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On the green banks of Shannon, when Sheelah

was nigh, No blithe Irish lad was so happy as I; No harp like my own could so cheerily play, And wherever I went was my poor dog Tray.

When at last I was forced from my Sheelah to

part, She said—while the sorrow was big at her

heart“O! remember your Sheelah, when far, far

away, And be kind, my dear Pat, to our poor dog


Poor dog! he was faithful, and kind, to be sure, And he constantly loved me, although I was

poor; When the sour-looking folks sent me heartless

away, I had always a friend in my poor dog Tray.

When the road was so dark, and the night was

so cold, And Pat and his dog were grown weary and old, How snugly we slept in my old coat of grey, And he licked me for kindness—my poor dog


Nor case,

Though my wallet was scant, I remembered his

case, Nor refused my last crust to his pitiful face ; But he died at my feet one cold winter's day, And I played a sad lament for my poor dog


Where now shall I go, poor, forsaken, and blind ? Can I find one to guide me, so faithful and

kind ? To my sweet native village, so far, far away, I can never more return with my poor dog Tray.



There came to the beach a poor Exile of Erin,

The dew on his thin robe was heavy and chill : For his country he sighed, when at twilight re

pairing To wander alone by the wind-beaten hill. But the day-star attracted his eye's sad devotion, For it rose o'er his own native isle of the ocean, Where once in the fire of his youthful emotion, He sang the bold anthem of “Erin go bragh.”+

Sad is my fate! said the heart-broken stranger ;

The wild deer and wolf to a covert can flee, But I have no refuge from famine and danger,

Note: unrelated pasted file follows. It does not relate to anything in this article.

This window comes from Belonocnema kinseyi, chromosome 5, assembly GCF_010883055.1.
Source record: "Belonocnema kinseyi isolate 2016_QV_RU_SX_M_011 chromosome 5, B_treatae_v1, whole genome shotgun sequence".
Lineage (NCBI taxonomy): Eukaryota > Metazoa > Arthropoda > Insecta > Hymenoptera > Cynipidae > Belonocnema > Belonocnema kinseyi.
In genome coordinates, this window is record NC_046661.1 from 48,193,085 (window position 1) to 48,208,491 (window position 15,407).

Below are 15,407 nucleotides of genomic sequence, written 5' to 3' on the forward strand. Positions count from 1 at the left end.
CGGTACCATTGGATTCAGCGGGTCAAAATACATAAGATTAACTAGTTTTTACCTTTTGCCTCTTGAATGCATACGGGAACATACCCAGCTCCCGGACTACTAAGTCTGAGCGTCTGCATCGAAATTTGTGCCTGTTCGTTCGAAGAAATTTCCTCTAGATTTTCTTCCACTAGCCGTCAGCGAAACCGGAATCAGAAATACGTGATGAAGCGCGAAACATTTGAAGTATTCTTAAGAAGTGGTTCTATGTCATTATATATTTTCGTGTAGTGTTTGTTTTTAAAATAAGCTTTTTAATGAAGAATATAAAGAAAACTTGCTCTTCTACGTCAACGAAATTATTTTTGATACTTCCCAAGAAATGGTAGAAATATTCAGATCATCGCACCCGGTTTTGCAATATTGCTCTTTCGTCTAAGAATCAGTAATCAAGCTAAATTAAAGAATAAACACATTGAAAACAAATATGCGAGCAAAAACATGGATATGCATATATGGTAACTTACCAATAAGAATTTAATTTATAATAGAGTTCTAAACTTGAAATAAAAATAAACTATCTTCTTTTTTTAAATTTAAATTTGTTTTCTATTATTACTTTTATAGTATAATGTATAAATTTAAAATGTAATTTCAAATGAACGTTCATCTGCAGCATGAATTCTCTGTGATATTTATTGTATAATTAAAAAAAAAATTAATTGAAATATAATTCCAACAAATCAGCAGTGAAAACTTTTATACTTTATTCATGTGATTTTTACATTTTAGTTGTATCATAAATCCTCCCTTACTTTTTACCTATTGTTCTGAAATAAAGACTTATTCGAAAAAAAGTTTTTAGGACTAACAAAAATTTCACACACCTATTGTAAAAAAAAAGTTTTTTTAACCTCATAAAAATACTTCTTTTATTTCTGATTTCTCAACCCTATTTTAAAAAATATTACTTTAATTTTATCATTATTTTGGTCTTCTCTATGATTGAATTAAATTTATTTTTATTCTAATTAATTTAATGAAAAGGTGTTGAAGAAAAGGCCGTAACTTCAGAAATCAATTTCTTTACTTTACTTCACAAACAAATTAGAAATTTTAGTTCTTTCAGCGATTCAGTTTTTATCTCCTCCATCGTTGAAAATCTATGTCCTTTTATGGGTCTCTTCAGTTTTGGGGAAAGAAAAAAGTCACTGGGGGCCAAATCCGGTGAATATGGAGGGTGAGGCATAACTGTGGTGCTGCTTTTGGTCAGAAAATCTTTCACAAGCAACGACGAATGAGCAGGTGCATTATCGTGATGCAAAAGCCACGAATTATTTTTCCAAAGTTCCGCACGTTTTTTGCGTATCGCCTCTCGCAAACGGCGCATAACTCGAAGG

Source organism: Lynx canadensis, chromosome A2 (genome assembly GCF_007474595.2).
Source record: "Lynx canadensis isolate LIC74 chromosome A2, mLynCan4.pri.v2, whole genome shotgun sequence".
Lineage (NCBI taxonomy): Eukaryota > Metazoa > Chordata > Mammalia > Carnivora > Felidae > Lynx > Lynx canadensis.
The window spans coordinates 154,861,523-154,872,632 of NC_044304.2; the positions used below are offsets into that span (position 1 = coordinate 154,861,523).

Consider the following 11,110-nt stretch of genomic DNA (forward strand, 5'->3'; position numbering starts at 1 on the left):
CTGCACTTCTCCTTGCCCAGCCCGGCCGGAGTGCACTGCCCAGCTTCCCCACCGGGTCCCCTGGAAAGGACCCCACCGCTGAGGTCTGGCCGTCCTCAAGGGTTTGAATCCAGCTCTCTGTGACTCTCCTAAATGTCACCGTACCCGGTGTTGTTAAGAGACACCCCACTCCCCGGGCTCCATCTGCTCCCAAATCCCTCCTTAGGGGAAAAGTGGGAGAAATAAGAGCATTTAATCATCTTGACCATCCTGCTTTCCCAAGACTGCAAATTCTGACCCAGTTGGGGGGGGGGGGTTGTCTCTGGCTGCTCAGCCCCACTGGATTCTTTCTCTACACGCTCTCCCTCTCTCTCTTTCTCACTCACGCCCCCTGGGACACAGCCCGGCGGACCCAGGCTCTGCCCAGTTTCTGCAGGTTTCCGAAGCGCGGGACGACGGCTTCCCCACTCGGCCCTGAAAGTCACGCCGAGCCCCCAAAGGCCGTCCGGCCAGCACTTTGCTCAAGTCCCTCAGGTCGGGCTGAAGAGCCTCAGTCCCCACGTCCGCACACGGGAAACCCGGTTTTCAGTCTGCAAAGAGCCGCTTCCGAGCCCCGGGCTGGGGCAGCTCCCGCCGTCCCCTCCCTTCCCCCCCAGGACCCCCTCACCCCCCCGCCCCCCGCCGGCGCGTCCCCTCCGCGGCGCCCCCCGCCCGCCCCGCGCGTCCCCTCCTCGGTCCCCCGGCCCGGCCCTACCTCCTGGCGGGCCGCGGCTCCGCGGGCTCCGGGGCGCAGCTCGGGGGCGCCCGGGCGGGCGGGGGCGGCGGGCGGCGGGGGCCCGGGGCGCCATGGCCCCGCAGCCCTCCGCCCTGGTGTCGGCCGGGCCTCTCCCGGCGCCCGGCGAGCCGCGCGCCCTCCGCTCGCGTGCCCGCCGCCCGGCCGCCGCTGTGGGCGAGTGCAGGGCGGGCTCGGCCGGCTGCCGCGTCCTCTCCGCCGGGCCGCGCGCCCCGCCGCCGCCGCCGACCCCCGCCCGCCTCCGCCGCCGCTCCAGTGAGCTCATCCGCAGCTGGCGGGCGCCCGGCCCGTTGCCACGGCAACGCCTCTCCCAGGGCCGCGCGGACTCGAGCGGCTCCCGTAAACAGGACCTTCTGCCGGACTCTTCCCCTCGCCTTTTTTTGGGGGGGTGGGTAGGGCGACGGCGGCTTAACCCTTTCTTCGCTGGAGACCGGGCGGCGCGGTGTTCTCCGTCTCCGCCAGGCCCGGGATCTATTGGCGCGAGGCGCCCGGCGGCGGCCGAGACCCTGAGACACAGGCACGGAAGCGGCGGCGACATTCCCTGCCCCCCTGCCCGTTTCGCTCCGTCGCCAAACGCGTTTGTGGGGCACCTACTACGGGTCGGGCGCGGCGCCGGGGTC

A home and a country remain not to me. Never again, in the green sunny bowers, Where my forefathers lived, shall I spend the

sweet hours, Or cover my harp with the wild-woven flowers, And strike to the numbers of “ Erin go bragh !”

* Ireland

+ Ireland for Ever.

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Erin, my country! though sad and forsaken,

In dreams I revisit thy sea-beaten shore;
But alas ! in a far foreign land I awaken,
And sigh for the friends who can meet me no

Oh, cruel fate! wilt thou never replace me
In a mansion of peace—where no perils can

chase me? Never again shall my brothers embrace me ? They died to defend me, or live to deplore !

Where is my cabin-door, fast by the wild wood ?

Sisters and sire ! did ye weep for its fall ? Where is the mother that looked on my child

And where is the bosom-friend, dearer than

Oh! my sad heart ! long abandoned by pleasure,
Why did it dote on a fast-fading treasure ?
Tears, like the rain-drop, may fall without

But rapture and beauty they cannot recall.

Yet all its sad recollections suppressing,

One dying wish my lone bosom can draw : Erin ! an exile bequeaths thee his blessing !

Land of my forefathers ! Erin-go-bragh !

Buried and cold, when my heart stills her motion, Green be thy fields, sweetest isle of the ocean ! And thy harp-striking bards sing aloud with de

votion, Erin mavournin,* _Erin-go-bragh!



O leave this barren spot to me!
Spare, woodman, spare the beechen tree !
Though bush or floweret never grow
My dark unwarming shade below;
Nor summer bud perfume the dew
Of rosy blush, or yellow hue ;
Nor fruits of autumn, blossom-born,
My green and glossy leaves adorn;
Nor murmuring tribes from me derive
Th' ambrosial amber of the hive;
Yet leave this barren spot to me;
Spare, woodman, spare the beechen tree !

Thrice twenty summers I have seen
The sky grow bright, the forest green ; :
And many a wintry wind have stood
In bloomless, fruitless solitude,

* Ireland my Darling.

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